Among the traditional scholarly publishers, NPG has been an early leader in supporting open access - and standing up for scholarship against the inappropriate tactics of anti-open-access lobbyists. In 2007, it was Jim Giles' article in Nature that exposed the hiring of PR pitbull Eric Dezenhall and his bizarre strategies such as linking open access with government censorship, and NPG was among the first to disavow support for the ludicrous, quickly doomed PRISM anti-OA coalition attempt.
NPG has also been an early leader in supporting NPG authors' desires for open access, such as actively encouraging author self-archiving and being among the first to begin to compete in the open access environment. Following is a list of links to previous posts about NPG on The Imaginary Journal of Poetic Economics. Kudos and thanks to NPG for being a stellar example of how a long-time traditional publisher can approach the process of transitioning to open access.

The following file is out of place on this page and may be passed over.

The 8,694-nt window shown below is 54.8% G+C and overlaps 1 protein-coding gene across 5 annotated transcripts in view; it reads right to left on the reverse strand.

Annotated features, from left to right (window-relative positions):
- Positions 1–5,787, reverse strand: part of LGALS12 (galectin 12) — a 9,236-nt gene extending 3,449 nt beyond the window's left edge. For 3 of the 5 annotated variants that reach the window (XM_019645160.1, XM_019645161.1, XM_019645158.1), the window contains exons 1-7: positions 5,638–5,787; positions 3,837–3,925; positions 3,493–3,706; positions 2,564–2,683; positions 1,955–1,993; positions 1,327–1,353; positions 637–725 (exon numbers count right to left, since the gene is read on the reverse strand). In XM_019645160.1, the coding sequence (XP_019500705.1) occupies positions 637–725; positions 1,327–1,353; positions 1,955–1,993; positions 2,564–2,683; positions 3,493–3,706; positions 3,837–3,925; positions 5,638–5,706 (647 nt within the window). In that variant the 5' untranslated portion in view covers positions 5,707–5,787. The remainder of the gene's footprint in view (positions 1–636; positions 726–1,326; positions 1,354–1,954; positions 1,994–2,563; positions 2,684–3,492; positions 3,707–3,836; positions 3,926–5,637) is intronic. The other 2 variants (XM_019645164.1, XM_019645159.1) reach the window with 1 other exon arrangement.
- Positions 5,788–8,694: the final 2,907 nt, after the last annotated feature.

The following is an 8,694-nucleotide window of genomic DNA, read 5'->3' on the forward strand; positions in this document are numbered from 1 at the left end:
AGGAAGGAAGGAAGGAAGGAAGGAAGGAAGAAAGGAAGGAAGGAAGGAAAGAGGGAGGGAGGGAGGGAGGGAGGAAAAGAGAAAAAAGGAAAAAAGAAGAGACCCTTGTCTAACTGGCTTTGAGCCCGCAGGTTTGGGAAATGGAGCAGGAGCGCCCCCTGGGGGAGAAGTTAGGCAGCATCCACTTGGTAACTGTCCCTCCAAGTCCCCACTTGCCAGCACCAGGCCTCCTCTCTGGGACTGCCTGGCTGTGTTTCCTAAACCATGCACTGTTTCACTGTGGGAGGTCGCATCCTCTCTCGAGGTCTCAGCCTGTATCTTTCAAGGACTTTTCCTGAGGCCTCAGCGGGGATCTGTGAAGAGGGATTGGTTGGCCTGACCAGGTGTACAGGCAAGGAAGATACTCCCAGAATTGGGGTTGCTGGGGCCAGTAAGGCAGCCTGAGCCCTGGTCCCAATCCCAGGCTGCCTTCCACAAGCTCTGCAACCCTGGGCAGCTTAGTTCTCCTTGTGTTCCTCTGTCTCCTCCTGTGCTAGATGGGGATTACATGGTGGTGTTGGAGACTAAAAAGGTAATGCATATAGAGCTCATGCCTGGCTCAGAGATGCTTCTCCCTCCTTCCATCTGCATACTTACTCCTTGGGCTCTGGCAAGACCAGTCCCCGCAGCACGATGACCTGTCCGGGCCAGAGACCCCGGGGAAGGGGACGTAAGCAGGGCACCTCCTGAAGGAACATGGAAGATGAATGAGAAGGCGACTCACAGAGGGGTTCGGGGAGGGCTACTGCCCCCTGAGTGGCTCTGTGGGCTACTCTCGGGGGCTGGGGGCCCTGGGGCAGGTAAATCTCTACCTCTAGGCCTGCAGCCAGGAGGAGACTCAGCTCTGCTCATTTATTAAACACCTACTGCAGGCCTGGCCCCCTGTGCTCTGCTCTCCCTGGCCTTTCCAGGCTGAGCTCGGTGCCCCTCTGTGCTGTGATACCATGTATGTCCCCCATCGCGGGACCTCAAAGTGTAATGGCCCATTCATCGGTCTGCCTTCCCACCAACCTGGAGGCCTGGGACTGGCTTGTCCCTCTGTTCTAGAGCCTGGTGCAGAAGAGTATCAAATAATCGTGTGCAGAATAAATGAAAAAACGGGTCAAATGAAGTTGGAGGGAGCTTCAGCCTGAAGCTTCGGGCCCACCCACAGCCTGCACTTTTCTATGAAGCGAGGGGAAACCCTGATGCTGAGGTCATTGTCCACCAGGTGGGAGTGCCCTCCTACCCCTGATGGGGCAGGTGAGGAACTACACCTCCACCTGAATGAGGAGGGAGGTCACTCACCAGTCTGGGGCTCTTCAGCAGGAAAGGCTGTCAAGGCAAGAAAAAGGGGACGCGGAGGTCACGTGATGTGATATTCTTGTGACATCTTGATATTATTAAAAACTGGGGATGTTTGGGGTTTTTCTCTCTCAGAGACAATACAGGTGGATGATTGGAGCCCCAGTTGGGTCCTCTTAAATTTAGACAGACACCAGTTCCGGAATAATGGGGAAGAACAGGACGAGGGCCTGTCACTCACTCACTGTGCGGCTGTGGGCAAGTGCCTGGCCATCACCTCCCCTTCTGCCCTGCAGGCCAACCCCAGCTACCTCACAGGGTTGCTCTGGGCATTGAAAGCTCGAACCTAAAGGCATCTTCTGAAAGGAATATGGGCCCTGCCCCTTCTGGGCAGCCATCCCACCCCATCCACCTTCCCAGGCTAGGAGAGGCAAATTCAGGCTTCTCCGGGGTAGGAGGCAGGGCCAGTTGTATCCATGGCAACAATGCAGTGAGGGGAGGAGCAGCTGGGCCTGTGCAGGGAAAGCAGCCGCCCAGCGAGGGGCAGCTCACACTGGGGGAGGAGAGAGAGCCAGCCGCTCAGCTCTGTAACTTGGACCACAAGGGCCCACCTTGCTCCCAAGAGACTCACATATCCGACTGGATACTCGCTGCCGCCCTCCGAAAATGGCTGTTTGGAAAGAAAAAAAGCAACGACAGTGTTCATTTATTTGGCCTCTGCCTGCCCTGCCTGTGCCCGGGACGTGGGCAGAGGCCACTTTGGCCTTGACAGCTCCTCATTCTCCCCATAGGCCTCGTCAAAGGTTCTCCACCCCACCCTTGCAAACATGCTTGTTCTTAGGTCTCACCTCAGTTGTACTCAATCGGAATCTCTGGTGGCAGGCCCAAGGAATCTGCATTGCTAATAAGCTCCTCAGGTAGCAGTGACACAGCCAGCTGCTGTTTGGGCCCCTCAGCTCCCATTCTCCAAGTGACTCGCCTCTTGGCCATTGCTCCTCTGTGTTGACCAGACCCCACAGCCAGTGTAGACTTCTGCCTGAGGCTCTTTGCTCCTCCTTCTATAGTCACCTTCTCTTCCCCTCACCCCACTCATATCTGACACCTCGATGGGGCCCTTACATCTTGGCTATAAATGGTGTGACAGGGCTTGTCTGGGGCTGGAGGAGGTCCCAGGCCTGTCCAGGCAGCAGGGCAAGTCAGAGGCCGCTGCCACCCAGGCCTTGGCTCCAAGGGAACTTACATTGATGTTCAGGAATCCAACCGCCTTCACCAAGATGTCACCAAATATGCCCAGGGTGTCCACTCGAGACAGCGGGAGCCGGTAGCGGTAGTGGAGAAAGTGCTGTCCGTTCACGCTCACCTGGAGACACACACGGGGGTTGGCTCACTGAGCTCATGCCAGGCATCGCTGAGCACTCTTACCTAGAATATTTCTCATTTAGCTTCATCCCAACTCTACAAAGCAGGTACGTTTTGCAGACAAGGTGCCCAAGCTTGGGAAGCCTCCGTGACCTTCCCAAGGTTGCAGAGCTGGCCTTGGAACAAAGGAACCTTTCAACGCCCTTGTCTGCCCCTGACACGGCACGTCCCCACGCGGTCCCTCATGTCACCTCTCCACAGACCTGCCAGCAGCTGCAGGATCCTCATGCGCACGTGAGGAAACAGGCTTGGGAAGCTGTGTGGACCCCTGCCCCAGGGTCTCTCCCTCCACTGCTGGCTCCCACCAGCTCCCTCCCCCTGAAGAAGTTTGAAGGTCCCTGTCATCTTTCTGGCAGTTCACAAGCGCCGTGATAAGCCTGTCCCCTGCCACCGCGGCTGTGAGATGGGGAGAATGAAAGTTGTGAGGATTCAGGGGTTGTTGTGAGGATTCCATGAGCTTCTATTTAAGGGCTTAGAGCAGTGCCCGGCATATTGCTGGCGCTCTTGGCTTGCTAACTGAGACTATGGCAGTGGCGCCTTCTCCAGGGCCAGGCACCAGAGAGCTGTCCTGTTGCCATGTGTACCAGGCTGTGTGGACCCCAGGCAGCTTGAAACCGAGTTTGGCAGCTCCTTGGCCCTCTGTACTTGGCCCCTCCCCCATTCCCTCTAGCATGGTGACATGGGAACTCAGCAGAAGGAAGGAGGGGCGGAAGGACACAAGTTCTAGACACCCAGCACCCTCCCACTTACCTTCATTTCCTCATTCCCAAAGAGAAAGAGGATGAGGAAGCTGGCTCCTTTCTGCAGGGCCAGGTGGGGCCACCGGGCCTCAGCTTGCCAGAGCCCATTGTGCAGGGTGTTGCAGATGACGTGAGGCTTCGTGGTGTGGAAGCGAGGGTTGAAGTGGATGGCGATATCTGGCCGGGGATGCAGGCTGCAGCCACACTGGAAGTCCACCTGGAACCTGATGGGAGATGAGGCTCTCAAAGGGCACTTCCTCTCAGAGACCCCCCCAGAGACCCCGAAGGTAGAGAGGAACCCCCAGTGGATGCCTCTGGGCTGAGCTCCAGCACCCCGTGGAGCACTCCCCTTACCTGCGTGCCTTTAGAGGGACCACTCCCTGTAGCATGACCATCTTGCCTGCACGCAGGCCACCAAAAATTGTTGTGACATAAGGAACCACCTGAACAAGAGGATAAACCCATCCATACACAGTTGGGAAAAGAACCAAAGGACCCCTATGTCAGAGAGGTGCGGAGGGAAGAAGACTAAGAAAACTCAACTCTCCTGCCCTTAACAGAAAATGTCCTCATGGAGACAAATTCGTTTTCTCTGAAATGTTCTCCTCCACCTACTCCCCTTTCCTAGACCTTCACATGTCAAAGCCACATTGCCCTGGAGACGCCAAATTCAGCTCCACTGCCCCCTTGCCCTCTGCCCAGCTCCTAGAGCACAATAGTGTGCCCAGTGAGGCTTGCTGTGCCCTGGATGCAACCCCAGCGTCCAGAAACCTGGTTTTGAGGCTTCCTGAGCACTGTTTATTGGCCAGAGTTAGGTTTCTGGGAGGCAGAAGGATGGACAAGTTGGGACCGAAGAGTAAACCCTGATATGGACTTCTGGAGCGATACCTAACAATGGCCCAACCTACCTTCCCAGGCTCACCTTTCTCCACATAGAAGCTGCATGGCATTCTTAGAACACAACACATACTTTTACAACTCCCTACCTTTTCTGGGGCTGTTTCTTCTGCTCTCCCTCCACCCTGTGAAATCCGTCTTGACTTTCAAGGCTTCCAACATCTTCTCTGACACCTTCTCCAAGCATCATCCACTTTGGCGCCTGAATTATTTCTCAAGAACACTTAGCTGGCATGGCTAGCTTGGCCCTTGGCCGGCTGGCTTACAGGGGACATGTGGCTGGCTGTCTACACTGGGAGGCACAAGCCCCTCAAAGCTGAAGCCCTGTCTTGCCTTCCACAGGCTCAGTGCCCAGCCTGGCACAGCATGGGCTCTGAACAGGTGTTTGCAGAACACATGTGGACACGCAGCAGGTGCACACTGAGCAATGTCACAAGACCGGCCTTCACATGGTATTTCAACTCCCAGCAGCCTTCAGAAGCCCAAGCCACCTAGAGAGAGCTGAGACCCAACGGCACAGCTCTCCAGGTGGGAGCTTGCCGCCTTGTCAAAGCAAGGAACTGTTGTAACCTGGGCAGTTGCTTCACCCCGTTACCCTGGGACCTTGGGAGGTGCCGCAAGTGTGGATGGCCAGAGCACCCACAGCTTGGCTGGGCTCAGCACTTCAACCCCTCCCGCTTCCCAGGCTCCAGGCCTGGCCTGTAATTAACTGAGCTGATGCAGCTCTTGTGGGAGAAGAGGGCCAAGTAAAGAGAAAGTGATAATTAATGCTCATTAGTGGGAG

Opposition to open access continues, while anti-OA coalition attempt implodes
We all owe a debt of thanks to Nature and Jim Giles (and to those who leaked the documents) for releasing the story on the American Association of Publishers' hiring of PR pitbull Eric Dezenhall, who recommended bizarre strategies such as linking open access with government censorship and junk science, strategies which have been reflected in OA opposition efforts, including PRISM. The latest on this can be found on Open Access News.
Nature Publishing Group and Scientific Reports: getting serious about OA competition
Kudos: Nature self-archiving on behalf of authors
NEJM and Nature evolving toward open access